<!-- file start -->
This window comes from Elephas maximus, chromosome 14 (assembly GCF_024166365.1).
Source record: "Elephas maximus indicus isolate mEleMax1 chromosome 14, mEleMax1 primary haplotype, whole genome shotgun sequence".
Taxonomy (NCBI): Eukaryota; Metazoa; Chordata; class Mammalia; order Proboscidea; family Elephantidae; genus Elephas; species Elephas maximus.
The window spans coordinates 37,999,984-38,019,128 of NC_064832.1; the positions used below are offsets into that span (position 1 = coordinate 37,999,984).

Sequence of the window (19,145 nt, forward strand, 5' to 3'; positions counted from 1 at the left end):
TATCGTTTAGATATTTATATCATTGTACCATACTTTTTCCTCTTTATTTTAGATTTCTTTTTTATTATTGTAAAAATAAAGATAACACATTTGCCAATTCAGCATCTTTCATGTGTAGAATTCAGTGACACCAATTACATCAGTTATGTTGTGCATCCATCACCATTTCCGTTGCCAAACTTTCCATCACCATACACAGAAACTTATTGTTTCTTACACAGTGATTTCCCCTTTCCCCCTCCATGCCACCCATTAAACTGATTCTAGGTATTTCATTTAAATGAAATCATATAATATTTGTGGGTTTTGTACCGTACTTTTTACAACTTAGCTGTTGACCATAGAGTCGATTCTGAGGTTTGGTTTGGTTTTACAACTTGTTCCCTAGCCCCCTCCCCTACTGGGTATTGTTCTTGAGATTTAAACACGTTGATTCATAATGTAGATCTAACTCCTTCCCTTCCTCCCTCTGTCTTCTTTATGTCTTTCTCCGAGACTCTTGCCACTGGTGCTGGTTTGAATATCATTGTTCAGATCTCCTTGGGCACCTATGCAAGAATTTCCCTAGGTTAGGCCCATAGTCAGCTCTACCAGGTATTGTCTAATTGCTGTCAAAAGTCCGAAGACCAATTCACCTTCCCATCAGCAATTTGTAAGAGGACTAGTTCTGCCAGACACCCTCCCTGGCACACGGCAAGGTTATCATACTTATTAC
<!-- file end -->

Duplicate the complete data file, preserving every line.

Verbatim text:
This window comes from Elephas maximus, chromosome 14 (assembly GCF_024166365.1).
Source record: "Elephas maximus indicus isolate mEleMax1 chromosome 14, mEleMax1 primary haplotype, whole genome shotgun sequence".
Taxonomy (NCBI): Eukaryota; Metazoa; Chordata; class Mammalia; order Proboscidea; family Elephantidae; genus Elephas; species Elephas maximus.
The window spans coordinates 37,999,984-38,019,128 of NC_064832.1; the positions used below are offsets into that span (position 1 = coordinate 37,999,984).

Sequence of the window (19,145 nt, forward strand, 5' to 3'; positions counted from 1 at the left end):
TATCGTTTAGATATTTATATCATTGTACCATACTTTTTCCTCTTTATTTTAGATTTCTTTTTTATTATTGTAAAAATAAAGATAACACATTTGCCAATTCAGCATCTTTCATGTGTAGAATTCAGTGACACCAATTACATCAGTTATGTTGTGCATCCATCACCATTTCCGTTGCCAAACTTTCCATCACCATACACAGAAACTTATTGTTTCTTACACAGTGATTTCCCCTTTCCCCCTCCATGCCACCCATTAAACTGATTCTAGGTATTTCATTTAAATGAAATCATATAATATTTGTGGGTTTTGTACCGTACTTTTTACAACTTAGCTGTTGACCATAGAGTCGATTCTGAGGTTTGGTTTGGTTTTACAACTTGTTCCCTAGCCCCCTCCCCTACTGGGTATTGTTCTTGAGATTTAAACACGTTGATTCATAATGTAGATCTAACTCCTTCCCTTCCTCCCTCTGTCTTCTTTATGTCTTTCTCCGAGACTCTTGCCACTGGTGCTGGTTTGAATATCATTGTTCAGATCTCCTTGGGCACCTATGCAAGAATTTCCCTAGGTTAGGCCCATAGTCAGCTCTACCAGGTATTGTCTAATTGCTGTCAAAAGTCCGAAGACCAATTCACCTTCCCATCAGCAATTTGTAAGAGGACTAGTTCTGCCAGACACCCTCCCTGGCACACGGCAAGGTTATCATACTTATTAC